Something great happens when a bunch of my students bring their iPads to the classroom. Individual work groups start looking things up on the Internet during tasks, bulky laptops and their power cables are left in bags, more notes get taken in lectures and posted immediately to our shared Minigroup spaces. I've walked around the room capturing student sketches with the iPad camera, then hooked up to the projector to share them with the whole class.
It's worked very well. I've switched entirely to the iPad for my own lecture presentations now, but there's still one thing I want to get rid of entirely: The VGA cable. The need to plug the iPad into an always-too-short-and-inconveniently-positioned cable in order to present has become the remaining limiting factor for most of my classes. The iPad's battery life and portability (especially with the iPad mini) mean that I'm no longer tied to the chained-down iMac at the front of the room. I can walk around, read my notes, talk to students, look things up on the Internet—but the ubiquitous VGA connection to the projector remains an anchor on everything we do.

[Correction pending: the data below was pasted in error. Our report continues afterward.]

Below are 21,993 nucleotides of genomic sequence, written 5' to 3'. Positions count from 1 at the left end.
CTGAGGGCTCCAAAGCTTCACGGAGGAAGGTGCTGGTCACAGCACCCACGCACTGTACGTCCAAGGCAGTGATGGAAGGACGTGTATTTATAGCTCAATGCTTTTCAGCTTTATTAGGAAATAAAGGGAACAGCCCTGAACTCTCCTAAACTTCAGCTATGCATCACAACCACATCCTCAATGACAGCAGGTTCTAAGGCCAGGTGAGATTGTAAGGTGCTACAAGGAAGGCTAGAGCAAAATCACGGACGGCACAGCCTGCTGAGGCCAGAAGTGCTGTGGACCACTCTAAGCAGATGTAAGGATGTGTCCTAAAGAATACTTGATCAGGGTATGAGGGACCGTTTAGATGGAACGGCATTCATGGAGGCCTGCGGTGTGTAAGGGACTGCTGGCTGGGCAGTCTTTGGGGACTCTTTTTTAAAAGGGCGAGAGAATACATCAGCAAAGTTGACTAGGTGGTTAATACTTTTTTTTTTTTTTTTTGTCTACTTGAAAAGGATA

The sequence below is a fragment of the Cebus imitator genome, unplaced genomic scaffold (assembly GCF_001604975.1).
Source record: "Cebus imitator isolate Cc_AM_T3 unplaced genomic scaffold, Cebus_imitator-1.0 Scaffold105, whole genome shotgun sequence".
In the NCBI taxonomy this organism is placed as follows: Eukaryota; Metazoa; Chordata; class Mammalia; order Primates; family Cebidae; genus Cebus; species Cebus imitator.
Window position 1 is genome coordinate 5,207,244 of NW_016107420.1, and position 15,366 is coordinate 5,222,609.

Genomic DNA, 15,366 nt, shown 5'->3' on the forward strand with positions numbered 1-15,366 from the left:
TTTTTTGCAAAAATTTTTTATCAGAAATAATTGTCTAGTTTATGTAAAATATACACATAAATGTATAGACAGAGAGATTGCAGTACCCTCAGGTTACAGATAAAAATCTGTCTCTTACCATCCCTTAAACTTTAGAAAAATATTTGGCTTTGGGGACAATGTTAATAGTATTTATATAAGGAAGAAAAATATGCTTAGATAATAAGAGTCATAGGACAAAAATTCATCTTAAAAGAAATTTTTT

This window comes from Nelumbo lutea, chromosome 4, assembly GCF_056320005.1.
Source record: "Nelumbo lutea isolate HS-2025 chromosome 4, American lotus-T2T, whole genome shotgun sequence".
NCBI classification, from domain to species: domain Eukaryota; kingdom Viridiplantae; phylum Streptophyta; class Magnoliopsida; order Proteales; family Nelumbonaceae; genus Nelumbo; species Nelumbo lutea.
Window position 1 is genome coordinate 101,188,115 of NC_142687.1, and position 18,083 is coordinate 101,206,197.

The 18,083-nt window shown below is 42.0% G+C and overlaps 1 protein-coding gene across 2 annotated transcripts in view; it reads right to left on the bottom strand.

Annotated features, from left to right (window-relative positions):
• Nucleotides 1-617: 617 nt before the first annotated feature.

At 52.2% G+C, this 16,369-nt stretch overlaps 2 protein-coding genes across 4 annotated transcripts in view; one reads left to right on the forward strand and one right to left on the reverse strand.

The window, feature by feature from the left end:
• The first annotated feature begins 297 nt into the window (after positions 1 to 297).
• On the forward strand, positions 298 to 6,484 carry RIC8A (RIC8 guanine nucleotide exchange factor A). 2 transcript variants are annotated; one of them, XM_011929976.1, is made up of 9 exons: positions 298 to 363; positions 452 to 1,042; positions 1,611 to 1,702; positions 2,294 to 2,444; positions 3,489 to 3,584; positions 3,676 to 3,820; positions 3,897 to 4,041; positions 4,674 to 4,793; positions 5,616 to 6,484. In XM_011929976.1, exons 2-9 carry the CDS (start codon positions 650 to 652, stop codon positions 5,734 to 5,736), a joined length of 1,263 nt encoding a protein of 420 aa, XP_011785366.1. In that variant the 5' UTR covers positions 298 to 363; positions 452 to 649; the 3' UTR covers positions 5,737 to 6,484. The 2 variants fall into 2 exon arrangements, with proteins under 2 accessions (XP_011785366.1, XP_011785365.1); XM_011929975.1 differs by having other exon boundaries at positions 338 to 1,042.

There's an obvious and simple solution to this problem, and though it's not generally marketed as classroom technology it's a super product that's affordable and fairly straightforward to implement, with a couple of caveats. Apple TV was initially released in 2007 as a hard-disk-based but Mac mini-sized iPod equivalent at $300 that connected to a TV set and let you watch your movies and play music through your home entertainment setup. Since then it's remained a "hobby" for Apple, but it's shrunk to the size of a hockey puck, lost all of its moving parts (it's now flash-memory based), and costs a third of the launch price. It now connects to a TV via HDMI, runs 1080p video, and streams your purchases directly from the iTunes Store without syncing.
The killer-classroom-feature though is Airplay–Apple's video-over-wifi system that lets you send the screen of your iPad (and specific content from other iOS apps) to a connected HDTV, or HDMI-equipped projector. Since many modern classroom projectors have the necessary port it should be easy to hook up the tiny Apple TV box and then be free to walk around your classroom, presenting as you go. I say should though: While many of the classrooms in which I teach have HD projectors, IT-departments have seen fit to save money by not hooking up the necessary cabling, and we're stuck with VGA. Until that changes I'm keeping my own HDMI cable handy, and lobbying those in a position to do something about it.